Why financial education is essential for the aging spouse who can’t handle money

Women in traditional marriages, like many of our aging parents, often leave the earning and management of finances to their husbands. Some are in long-term unmarried relationships that have the same characteristic. The man took care of the money. We also know that statistically women tend to outlive their men. Where does that leave the aging woman (sometimes the man) who is unfamiliar with investing, accounting, taxes, and other issues essential to financial survival?

We are getting warning signs of the financial person in the family starting to decline in health. Perhaps we see memory loss. He forgets to pay income taxes. The IRS sends a notice and a fine is demanded for delay. Or bills are not paid on time. Late notices from utility companies or other normal recurring expenses arrive in the mail. Too often, families ignore these signs, dismissing them as “he’s just getting old” or “it only happened once.” They make other excuses. But these lapses are like red flags indicating declining skill in managing finances. Small bills are a problem. Large investments are also at risk when the judgment on money breaks down.

Whether your aging parents or other aging relatives have traditional relationships or not, someone is usually responsible for managing the family finances. The other person in the relationship usually lacks experience, understanding of many basic principles, and may be afraid to take on what feels uncomfortable due to a lack of knowledge.

Waiting to act until a crisis or the death of the declining elder managing the money is not smart. There are essential steps for the family to take, if you see the patriarch or responsible partner beginning to decline mentally and/or physically. Here are some proactive steps you need to take when you see the warning signs.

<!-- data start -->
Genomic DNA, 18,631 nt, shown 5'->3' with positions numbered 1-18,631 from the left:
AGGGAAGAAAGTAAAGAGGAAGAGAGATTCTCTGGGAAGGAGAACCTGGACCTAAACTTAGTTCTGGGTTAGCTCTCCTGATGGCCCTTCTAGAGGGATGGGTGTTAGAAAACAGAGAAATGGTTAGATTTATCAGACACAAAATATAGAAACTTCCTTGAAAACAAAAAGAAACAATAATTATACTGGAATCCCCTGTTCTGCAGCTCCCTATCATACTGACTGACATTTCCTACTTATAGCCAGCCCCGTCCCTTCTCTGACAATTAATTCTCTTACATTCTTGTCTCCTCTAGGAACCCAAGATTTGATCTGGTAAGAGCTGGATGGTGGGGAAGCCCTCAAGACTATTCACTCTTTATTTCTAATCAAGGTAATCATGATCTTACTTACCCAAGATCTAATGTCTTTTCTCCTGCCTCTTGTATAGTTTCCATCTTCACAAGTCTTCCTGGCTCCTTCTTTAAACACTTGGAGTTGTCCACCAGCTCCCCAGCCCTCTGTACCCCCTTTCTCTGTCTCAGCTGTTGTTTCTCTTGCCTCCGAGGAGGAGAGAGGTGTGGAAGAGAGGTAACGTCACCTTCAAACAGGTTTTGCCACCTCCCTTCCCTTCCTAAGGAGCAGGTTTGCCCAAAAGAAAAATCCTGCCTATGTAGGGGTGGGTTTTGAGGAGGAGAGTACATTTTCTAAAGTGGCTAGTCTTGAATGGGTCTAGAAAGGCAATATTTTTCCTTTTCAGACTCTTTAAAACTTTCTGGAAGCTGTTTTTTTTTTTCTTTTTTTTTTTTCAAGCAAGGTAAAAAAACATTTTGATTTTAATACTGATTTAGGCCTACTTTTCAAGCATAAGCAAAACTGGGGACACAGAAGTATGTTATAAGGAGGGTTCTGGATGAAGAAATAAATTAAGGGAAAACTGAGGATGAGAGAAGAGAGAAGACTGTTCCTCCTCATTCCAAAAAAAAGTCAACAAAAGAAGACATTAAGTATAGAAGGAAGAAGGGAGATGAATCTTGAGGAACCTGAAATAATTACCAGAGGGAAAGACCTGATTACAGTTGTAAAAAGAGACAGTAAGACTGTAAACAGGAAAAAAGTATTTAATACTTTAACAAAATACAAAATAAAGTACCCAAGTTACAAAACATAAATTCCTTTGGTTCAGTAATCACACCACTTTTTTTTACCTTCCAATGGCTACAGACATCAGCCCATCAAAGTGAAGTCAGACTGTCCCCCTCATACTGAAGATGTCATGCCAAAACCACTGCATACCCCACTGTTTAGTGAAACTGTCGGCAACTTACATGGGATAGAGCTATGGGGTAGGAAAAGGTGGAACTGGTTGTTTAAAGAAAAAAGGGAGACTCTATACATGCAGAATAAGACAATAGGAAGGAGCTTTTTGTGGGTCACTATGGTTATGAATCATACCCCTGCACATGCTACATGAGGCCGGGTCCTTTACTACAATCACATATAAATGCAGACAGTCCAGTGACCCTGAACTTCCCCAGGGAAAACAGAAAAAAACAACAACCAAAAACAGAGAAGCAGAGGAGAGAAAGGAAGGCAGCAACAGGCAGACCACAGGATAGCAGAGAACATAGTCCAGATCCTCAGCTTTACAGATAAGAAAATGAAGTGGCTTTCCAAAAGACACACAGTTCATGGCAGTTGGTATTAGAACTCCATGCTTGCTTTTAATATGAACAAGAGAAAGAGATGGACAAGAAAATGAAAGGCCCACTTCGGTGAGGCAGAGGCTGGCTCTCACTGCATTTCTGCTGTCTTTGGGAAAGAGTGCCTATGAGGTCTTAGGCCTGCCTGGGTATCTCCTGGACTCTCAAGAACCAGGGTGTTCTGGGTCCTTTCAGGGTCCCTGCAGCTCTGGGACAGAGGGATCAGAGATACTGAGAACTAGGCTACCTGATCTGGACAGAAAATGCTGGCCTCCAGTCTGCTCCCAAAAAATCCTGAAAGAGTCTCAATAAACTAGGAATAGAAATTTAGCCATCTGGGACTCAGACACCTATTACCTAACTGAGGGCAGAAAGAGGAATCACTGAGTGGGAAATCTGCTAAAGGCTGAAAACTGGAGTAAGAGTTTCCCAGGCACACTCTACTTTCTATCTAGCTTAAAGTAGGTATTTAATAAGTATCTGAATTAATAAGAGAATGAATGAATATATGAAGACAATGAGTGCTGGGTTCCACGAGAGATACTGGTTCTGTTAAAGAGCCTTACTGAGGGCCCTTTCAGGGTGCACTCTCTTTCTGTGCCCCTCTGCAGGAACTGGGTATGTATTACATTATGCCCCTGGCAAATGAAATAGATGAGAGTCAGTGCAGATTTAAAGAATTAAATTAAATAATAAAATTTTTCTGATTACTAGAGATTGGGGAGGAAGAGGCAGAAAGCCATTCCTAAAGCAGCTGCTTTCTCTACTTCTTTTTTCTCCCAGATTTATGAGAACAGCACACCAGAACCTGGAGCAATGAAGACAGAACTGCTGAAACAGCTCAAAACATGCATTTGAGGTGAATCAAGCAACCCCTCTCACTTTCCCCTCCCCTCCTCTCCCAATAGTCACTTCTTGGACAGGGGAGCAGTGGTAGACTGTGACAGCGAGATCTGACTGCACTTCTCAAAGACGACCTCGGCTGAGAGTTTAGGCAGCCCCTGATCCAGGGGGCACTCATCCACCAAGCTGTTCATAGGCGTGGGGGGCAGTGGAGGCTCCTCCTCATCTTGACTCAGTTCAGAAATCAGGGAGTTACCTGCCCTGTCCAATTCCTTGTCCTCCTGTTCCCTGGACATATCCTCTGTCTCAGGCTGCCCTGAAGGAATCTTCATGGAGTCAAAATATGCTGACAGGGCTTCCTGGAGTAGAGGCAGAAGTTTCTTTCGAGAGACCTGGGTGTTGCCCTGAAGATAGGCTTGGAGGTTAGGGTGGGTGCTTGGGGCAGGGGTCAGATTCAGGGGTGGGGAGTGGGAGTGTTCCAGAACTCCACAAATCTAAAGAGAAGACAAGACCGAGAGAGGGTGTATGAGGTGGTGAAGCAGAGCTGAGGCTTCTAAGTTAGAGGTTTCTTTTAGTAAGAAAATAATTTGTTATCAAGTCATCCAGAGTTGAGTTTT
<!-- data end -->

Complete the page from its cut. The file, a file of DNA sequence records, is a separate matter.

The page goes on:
1. Notice and act on the decline in mental acuity that you are likely to see with aging in some people. Know that warning signs should not be ignored. Commit to bridging the understanding gap between the spouse who handles the money and the one who is less knowledgeable about finances.
  2. Seek advice from the aging parent’s CFO to begin the process of financial education for the less knowledgeable spouse or partner. If they don’t have a financial advisor, it’s time to find one.
  3. Look for an advisor who has a legal and fiduciary duty to do what’s best for the client. At AgingParents.com, where we see this scenario occur regularly, we suggest using a Certified Financial Planner. They are bound to serve with fiduciary responsibility. Others in the field may not have this obligation and can do what is best for themnot the customer.
  4. Insist on starting the financial education process immediately, regardless of resistance. Someone will have to take the reins of money management, paying bills, taxes, bookkeeping, etc. Decisions will have to be made. They should be informed decisions, not random or based on guesswork.
  5. Be aware that inexperienced and vulnerable seniors who are suddenly faced with financial responsibilities they have never had before may be easily manipulated by unscrupulous people in financial services or anywhere. Work to protect your finances through the education of your aging parent.

Sometimes it just isn’t possible to provide financial education to the less experienced aging parent. Perhaps the spouse is also disabled. In these cases, the duly appointed successor trustee or person appointed with power of attorney must assume the financial management. If the cognitive decline occurs with the aging parent who handles the money in these cases, it’s time for that designated person to step in and take over. Financial disaster can occur if the warning signs are ignored.

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